One aspect of moving house, especially if you move to a completely different neighbourhood or another town altogether, is the joy you can have in exploring the new area, finding all the interesting corners and places to go. In the current hospitals-overflowing stay-at-home situation, this is a bit limited; but at least there is exploration that can still be done on foot. In Bristol I was getting rather jaded of all the places I could visit on foot, even when it led to interesting local history blog posts. Now, there’s a whole new set of avenues of local history to explore.
One of the spots I can reach on foot is a quiet, sleepy canal backwater. You can’t even use it as a canal any more; most of the road bridges have been demolished or flattened out (or are roads that didn’t even exist when the canal was in use), so you can’t get any sort of boat under them. It’s essentially a long pond, busy with ducks and moorhens, and with its towpath busy with walkers.
Along the canalbank there are a few surviving hints of its industrial archaeology. Here, for example, is a mid-19th-century boundary post.
This post must be from some decades after the canal was built, because “MR&CC” is the Monmouthshire Railway & Canal Company; and the canal company only added “Railway” into its name in the 1850s. The canal—the Crumlin arm of the Monmouthshire Canal—was built in the 1790s, but within 10 years of its opening some of its main users were looking to replace it with a railway. Not wanting to lose revenue, the canal company agreed to split the railway* midway: the lower half was built by the canal company and the upper by the owners of the Tredegar ironworks, with the dividing line at the nine-mile mark eventually becoming the village of Nine Mile Point. At opening in around 1805, the combined system was the longest railway network in the world, and quite a few stretches of the route are still in use now.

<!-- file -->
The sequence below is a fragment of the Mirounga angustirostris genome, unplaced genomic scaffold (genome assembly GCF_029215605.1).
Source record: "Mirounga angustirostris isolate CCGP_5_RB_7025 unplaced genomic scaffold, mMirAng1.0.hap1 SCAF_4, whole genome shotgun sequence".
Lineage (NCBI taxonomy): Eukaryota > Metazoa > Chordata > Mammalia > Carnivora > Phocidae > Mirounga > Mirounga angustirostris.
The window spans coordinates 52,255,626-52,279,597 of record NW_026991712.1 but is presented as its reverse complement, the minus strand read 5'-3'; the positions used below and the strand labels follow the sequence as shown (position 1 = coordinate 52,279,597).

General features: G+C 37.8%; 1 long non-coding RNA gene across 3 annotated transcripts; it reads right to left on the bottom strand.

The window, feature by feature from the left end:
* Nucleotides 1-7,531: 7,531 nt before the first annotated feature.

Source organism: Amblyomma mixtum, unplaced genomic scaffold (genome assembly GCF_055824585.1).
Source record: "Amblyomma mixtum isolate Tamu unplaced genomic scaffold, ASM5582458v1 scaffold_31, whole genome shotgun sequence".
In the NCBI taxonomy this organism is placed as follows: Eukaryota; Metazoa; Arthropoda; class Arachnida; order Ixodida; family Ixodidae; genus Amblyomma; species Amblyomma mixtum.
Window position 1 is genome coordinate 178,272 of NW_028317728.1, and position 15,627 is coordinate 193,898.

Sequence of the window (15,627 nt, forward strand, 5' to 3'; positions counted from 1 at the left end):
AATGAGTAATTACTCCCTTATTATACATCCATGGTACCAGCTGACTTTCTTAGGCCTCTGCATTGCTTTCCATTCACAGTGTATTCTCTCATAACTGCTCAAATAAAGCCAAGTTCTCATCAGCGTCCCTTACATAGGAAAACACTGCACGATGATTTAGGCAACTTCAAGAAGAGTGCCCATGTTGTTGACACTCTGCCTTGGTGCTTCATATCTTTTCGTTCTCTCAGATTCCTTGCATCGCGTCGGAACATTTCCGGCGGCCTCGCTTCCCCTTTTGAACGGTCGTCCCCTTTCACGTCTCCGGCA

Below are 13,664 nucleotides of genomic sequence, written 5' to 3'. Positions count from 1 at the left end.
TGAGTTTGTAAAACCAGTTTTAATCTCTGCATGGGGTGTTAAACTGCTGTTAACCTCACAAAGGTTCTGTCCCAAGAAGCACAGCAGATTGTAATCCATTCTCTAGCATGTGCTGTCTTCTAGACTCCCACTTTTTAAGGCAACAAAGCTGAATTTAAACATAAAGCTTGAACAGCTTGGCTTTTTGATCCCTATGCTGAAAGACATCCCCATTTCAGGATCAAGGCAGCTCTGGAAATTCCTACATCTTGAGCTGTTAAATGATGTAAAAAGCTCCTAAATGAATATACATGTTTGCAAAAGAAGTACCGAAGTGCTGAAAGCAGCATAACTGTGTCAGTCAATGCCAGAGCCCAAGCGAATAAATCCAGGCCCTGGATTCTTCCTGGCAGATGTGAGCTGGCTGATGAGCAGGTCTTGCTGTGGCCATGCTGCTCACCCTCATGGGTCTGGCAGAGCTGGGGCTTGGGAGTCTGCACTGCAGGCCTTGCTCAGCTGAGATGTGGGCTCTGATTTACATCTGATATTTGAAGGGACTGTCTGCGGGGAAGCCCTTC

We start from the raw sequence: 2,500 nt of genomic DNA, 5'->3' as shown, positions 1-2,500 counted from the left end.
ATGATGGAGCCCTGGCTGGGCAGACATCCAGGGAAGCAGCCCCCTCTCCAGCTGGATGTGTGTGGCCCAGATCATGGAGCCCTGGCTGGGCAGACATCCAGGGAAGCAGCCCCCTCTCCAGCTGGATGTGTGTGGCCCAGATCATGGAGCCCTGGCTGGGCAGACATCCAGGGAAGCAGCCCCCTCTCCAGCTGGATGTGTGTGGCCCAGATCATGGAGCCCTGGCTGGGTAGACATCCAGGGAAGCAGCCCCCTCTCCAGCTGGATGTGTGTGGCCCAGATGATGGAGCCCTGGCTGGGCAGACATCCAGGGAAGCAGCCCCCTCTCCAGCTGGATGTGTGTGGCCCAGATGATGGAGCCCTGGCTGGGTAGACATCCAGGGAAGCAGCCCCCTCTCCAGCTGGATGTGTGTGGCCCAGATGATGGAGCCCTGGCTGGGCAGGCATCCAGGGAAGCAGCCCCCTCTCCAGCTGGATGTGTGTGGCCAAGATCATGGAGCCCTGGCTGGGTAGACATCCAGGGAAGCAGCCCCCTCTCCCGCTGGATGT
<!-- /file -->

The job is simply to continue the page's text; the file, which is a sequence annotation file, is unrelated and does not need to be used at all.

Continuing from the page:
Later on, the split at Nine Mile Point was preserved. The upper section, the Sirhowy Railway, was bought by the London & North Western Railway. The canal company, though, was bought by the Great Western Railway, and some of their signage survives along the canal bank too.
This is a standard design of weight restriction sign—there are other GWR examples along other GWR-owned canals, and the North Yorkshire Moors Railway has a North Eastern Railway one.
No doubt I will have a lot more to say about local history in the future. As yet I’m not even sure what questions I want to ask, let alone have started to investigate the answers. At least when I do, though, I’ll be able to enjoy the scenery as I go. Even when I can only explore places I can reach on foot, there is still an awful lot to sit down and look at.
* A quick terminology note: I’ve used the word “railway” in something of a blanket way here. The railways I’m talking about were built as what are now called “plateways”, with flanged track and unflanged wheels. At the time, in South Wales, they were generally (but not always) called “tramways” or “tramroads”.
Regular readers might have noticed that the site has been quiet since the weekend. It’s been quiet because I’ve been somewhat busy moving house: one of the most stressful things you can do in life, or so everyone always says. The previous post was written whilst I was surrounded by removal men trying to pack everything up into well-padded boxes. A strange experience, sitting in a corner of your front room trying to keep yourself occupied as all around you all your stuff is picked up and handled and wrapped and boxed away.
So now, the move is complete, the furniture is rearranged and at least some of the stuff is unpacked again. Everything is still a little bit topsy-turvy, though. Unpacking, I found books I thought I’d got rid of years ago; it turns out they were lurking in the cupboard under the stairs all along.
The full story of the move will have to wait until another day, partly because I have little energy at the moment for writing it down. Today, though, I did have enough energy to go for a wander in the new neighbourhood. It was pouring with rain, and after taking a few photos my phone screen became so wet it didn’t really respond to touches any more; but here are a few.